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Role play exercise helps future social workers think on their feet

November 26, 2013

Connie Moore, right, portrays herself in a role play situation for students enrolled in an introductory social work class. Connie Moore, right, portrays herself in a role play situation for students enrolled in an introductory social work class.

The common expression that we learn by doing was evident this semester, when students in an introductory social work class taught by Rich Kenney, assistant professor in counseling, psychology and social work, were thrust into the role that they will one day fill as professional social workers – that of assisting a client.

Student Jen Kallunki said there were significant differences between interacting with role play actors and one client who was portraying herself - a widow working full-time and taking care of her mentally retarded adult son.

“It was causing her a lot of stress and she felt overwhelmed.  She had been married to her husband for over 20 years, but hadn't even had a chance to properly mourn him following his unexpected death.  That ‘mock’ client interview felt a lot more serious, and we had to be more aware of what questions we were asking and our tone. Consequently, she was asked a lot fewer questions,” Kallunki said.

Connie Moore said, "I enjoyed being a part of the role playing experience for the class and also found it very informative for me.  I think answering the students’ questions made me think a lot about my situation and I felt much better just being able to answer their questions.  My role playing was easy because it is my real life each and every day.”

Valerie Rahrs, a CSC 2009 graduate from the social work program, is the Director of Norwesca Camp and Retreat Center, one of three United Methodist church camps in Nebraska. She has worked there since 2010 and been the director since July of 2011.

Her role play character was an unemployed mother of four children under the age of five. The character did not have reliable transportation or adequate medication for children. The family was enrolled in Supplemental Nutrition Assistance Program and the mother was trading the food for cash.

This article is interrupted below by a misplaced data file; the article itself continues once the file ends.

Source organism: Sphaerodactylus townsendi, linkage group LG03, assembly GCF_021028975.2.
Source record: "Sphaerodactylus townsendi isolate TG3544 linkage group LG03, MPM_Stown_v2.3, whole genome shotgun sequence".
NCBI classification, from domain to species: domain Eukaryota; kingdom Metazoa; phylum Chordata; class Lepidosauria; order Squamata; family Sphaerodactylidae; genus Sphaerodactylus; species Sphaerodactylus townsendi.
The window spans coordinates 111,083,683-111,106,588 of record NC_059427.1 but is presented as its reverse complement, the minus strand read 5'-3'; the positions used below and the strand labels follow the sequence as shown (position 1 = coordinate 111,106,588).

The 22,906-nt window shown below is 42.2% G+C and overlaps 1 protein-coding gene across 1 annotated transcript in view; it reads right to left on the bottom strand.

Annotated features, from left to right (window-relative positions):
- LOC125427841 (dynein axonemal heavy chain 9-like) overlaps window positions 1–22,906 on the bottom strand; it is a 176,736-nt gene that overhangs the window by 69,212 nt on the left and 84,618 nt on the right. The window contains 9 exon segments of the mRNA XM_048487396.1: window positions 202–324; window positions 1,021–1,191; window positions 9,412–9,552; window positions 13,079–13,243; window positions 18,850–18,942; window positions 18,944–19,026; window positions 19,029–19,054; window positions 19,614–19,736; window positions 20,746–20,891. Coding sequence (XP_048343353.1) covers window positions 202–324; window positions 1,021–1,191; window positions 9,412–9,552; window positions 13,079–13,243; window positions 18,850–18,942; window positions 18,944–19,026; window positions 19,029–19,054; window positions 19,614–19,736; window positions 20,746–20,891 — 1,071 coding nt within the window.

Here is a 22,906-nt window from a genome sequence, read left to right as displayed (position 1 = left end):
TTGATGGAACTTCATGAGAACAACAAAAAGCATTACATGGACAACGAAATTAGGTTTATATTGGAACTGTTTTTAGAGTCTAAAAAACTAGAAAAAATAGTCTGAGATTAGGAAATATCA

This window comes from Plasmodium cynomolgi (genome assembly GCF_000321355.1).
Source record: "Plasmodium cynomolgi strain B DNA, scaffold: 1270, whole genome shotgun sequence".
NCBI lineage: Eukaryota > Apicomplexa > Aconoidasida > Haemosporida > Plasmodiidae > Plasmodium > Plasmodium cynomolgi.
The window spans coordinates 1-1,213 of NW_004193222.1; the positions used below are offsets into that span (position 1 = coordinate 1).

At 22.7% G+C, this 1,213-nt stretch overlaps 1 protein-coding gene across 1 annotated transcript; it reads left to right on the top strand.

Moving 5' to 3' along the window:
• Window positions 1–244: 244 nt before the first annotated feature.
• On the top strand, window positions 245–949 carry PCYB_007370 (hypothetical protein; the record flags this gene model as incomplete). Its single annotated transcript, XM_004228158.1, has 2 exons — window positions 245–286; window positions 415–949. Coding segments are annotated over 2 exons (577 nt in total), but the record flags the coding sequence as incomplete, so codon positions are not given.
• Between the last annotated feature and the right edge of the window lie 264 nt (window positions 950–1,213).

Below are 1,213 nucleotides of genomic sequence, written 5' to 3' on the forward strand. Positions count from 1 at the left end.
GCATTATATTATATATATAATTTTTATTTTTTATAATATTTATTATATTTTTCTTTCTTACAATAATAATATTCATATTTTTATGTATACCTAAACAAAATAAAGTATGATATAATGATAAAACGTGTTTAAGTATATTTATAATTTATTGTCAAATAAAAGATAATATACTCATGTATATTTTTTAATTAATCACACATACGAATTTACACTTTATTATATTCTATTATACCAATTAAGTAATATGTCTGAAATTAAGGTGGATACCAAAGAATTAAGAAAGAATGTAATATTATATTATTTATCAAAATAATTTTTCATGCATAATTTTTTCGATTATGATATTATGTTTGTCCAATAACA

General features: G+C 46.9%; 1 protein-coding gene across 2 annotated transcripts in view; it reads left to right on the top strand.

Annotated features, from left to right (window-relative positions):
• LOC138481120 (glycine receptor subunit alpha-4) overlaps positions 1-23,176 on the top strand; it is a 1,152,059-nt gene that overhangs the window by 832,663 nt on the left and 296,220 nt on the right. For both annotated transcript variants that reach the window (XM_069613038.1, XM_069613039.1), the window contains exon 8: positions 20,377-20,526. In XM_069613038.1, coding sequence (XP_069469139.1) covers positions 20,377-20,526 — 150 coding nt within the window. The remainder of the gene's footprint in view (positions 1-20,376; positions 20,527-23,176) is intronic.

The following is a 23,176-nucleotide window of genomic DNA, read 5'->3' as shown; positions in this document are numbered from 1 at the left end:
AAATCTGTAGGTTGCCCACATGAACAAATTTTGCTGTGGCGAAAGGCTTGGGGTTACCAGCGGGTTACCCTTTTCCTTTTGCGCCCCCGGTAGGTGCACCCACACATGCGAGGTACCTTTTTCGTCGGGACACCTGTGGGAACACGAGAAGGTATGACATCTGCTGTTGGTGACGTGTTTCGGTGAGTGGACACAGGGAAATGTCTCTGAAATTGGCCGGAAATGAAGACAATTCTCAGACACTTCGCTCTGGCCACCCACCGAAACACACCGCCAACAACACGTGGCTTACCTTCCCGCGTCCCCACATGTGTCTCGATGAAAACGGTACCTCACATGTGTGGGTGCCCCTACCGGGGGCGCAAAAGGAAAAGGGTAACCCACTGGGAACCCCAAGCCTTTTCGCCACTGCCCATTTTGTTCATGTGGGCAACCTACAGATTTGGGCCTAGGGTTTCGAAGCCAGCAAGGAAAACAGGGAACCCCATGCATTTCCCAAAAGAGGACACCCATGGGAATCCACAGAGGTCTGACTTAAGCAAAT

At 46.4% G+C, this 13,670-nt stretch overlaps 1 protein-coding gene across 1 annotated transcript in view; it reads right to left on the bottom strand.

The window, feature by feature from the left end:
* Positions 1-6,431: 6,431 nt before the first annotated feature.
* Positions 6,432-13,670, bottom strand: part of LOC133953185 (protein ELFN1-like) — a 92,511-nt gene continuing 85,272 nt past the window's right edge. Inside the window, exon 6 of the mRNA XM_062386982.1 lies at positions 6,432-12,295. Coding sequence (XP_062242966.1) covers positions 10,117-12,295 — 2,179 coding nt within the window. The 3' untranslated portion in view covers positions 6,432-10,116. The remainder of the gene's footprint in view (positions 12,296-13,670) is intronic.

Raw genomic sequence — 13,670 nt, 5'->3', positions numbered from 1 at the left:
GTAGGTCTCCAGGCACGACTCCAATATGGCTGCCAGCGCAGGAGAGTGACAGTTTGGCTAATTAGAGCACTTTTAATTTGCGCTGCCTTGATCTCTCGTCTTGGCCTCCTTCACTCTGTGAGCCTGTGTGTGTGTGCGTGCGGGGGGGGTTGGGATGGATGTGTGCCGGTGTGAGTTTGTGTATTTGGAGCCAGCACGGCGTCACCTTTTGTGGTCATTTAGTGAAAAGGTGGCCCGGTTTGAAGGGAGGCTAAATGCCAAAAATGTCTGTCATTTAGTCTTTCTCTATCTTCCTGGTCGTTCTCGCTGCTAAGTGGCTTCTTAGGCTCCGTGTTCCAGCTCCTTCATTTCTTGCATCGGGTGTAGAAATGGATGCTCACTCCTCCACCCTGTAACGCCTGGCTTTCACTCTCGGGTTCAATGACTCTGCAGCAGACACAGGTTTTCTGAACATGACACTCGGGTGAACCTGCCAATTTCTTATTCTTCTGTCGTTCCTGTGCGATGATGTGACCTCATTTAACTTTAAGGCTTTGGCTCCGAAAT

She snapped defensively at one of the student's questions during the role play.

“Clients can be defensive because they don’t see a way out. I worked the front line in Gering with court ordered clients. The interactions between a client and a social worker are like a dance. The role playing is a good idea. It gives these up and coming social workers an idea of who they could be working with,” Rahrs said.

Rahrs commented that she noticed the students transitioned from surface questions to deeper questions that caused her to become more reflective.

“I think it’s a great practice for thinking on their feet. They show great promise. I would do it again,” she said.

Kenney said, ”When students become engaged in the learning process, they take ownership of their education. That was evident with these particular students.” 

He said the students were asked to assess each situation then determine additional client needs and formulate an action plan.

“The client role-play set the tone for the entire semester. In a follow-up survey, the students overwhelmingly singled out this exercise as one they considered to be an extremely effective way of learning,” he said.

He noted that the students have developed confidence in their individual strengths and have worked cohesively as a team in assisting each of the clients that have visited the classroom.

Kenney said, “I strongly believe that in order to learn, students must play an active role. The client role-plays have resulted in an active, healthy, learning environment, one I will continue to foster in the semesters to come.”

—Tena L. Cook, Interim Marketing Coordinator